Pentagon Conducts…PR. Yikes!

21 Apr

Just managed to make my way through the New York Times story on the Pentagon’s efforts to manage the message around the Iraq war.  Great stuff and a bit chilling.  But more than that, very … familiar.

As I read, I found myself thinking about what we PR folks would advise clients.  With technology companies we advise them to engage industry analysts and experts. The bigger companies — and even some of the smaller ones — might have regular “analyst summits” to get an inside view of the company’s future plans.  We’d do the same with the trade media, as well as key bloggers, consultants and pundits. 

Ideally, if the resources are there, we’d give out embargoed previews of upcoming news and interviews with key executives.

This is public relations … influence the influencers, get legitimate, credible experts to tell your story for you — whether it’s reporters, experts, analysts or customers.  It is usually the right thing to do.  You put your story out there for people who can credibly retell that story…and usually, they do.  It works especially well when you have a good story. 

Most of my clients have been underdogs who need to be tenacious to build their credibility with analysts.  One client was big enough to hold analyst summits and have the top people in the industry make the time to be there.  But even then, we — the client and the agency — insisted on openness.  We laid out the plans, showed off the product, made our case, gave them a classy but not ostentatious dinner and sent them on their way… and from there, they wrote what they wanted.  Most of it was good, but the company took its share of criticism as well.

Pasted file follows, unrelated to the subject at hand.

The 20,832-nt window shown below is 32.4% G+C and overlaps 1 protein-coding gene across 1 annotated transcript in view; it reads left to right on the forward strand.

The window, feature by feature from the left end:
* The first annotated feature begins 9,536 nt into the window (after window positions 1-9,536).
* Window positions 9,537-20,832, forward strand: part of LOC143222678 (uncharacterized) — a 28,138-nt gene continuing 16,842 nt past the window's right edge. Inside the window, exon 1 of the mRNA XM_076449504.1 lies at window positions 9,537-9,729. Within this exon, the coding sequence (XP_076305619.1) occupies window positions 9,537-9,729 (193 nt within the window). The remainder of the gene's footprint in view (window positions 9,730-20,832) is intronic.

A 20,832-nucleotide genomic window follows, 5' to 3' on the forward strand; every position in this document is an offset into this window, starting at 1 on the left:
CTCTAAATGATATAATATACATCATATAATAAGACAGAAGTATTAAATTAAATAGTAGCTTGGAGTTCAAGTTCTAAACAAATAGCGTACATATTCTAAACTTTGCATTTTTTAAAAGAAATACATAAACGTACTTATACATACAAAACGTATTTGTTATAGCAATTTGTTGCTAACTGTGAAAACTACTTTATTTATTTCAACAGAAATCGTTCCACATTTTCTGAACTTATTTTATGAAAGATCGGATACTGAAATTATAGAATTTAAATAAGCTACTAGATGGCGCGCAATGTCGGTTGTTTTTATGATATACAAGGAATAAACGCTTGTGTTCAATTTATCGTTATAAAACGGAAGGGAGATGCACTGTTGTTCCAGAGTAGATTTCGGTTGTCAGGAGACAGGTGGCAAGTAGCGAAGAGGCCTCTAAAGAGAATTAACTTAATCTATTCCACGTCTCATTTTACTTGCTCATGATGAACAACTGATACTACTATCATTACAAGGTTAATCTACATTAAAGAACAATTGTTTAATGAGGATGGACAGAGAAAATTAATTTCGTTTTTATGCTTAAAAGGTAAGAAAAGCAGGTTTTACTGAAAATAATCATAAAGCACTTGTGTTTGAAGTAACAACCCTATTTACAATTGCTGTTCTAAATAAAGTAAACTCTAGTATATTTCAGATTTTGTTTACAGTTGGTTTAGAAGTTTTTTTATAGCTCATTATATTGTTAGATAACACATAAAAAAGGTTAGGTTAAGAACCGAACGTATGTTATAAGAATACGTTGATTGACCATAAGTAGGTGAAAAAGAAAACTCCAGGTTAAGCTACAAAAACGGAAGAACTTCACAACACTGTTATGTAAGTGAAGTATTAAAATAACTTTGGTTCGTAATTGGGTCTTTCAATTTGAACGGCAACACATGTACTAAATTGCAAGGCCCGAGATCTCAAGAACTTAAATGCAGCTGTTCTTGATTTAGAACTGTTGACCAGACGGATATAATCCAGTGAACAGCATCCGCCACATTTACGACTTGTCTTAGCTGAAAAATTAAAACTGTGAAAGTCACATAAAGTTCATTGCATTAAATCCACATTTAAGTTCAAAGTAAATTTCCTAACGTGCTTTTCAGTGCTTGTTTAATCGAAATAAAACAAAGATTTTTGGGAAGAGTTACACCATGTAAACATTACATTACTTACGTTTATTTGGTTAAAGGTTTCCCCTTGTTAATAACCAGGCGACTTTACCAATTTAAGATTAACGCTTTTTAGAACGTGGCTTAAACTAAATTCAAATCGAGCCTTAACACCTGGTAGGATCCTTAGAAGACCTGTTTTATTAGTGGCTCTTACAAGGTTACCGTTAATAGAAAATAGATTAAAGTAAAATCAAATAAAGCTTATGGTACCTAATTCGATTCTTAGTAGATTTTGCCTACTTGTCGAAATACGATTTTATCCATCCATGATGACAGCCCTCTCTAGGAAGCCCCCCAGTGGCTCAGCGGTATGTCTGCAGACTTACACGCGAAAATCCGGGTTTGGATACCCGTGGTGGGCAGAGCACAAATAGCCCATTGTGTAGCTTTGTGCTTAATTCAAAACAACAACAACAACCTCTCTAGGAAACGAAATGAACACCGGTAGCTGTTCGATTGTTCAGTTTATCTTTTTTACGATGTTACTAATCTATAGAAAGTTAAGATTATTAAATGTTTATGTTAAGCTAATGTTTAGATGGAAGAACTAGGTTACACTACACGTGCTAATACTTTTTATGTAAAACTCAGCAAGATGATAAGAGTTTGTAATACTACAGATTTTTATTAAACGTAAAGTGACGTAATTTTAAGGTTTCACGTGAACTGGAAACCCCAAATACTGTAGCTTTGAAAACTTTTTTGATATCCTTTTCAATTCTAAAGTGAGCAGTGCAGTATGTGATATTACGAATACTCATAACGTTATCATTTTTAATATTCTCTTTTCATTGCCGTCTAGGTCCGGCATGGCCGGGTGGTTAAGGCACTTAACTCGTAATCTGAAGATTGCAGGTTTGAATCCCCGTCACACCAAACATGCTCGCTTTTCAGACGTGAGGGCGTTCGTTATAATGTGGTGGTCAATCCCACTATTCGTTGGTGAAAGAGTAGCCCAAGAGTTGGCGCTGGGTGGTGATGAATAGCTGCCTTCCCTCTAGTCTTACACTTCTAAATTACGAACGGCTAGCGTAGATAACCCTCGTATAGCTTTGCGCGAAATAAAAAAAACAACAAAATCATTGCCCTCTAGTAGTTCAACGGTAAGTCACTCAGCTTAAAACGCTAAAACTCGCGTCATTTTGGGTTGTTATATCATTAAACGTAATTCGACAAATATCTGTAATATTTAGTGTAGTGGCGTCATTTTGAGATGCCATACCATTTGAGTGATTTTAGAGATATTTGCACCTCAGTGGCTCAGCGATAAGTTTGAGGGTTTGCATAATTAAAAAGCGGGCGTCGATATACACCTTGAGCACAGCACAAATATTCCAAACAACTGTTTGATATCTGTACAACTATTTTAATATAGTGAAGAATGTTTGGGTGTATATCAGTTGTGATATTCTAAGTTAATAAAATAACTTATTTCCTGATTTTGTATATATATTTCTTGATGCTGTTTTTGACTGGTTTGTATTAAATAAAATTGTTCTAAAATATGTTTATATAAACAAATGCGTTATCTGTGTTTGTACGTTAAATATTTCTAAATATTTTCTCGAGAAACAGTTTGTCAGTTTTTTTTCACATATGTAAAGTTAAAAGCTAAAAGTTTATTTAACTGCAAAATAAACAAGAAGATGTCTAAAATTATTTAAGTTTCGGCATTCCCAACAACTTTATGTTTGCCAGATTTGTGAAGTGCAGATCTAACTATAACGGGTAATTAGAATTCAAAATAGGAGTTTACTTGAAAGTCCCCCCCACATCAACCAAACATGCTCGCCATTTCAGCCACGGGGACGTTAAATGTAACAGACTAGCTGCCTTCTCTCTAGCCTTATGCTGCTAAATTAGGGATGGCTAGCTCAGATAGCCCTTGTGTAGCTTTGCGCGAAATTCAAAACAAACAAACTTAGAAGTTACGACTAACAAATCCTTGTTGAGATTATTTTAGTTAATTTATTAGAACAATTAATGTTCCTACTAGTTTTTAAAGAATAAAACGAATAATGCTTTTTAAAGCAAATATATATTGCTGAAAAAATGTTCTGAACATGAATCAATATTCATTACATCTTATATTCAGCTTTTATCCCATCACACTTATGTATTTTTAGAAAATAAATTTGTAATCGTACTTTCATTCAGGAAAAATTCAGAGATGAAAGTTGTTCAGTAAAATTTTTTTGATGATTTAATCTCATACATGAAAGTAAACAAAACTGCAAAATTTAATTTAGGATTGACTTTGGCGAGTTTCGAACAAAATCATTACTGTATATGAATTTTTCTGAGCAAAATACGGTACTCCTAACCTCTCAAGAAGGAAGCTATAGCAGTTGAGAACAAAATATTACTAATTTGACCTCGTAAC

But if we’re honest, there’s a game being played in high tech, too, and the real question is not how it serves the public.  The whole industry analyst field is a conflict of interest minefield.  The big firms still take briefings with non-clients, but more and more, you’ll find a sales meeting part of the deal.  It’s a lot easier to be a client — that way, you can be sure you have access when you have something to say … and heck, you may need their advice, too.  It’s easy to pay $40K+ to sponsor a whitepaper by a well-known analyst firm, and there’s little chance your company will be handled critically their market analysis.  You’ll rarely see a disclaimer with an industry analyst media quote to advise readers about their relationship with the subjects of their reports and comments.

It’s only human nature for a corporate executive to not want large contracts going to analysts who are tearing them apart in the media. 

So where’s the line? The Pentagon is the only game in town for the military analysts and their arms manufacturers, lobbyists and consultants.  They have a civic obligation to inform the public and working with military pundits is, in theory, the right thing to do.  In practice though, the conflict of interest here cannot possibly be managed. If your livelihood depends utterly on access to the Pentagon, and the Pentagon — our government — tells you to “say this or you lose access,” that’s wrong for the government and the public. 

Corporations in a position to wield this kind of influence should take note, because the next scandal could belong to them.  The world today is far to open and credibility far too diffuse for any organization to command the message for very long. 

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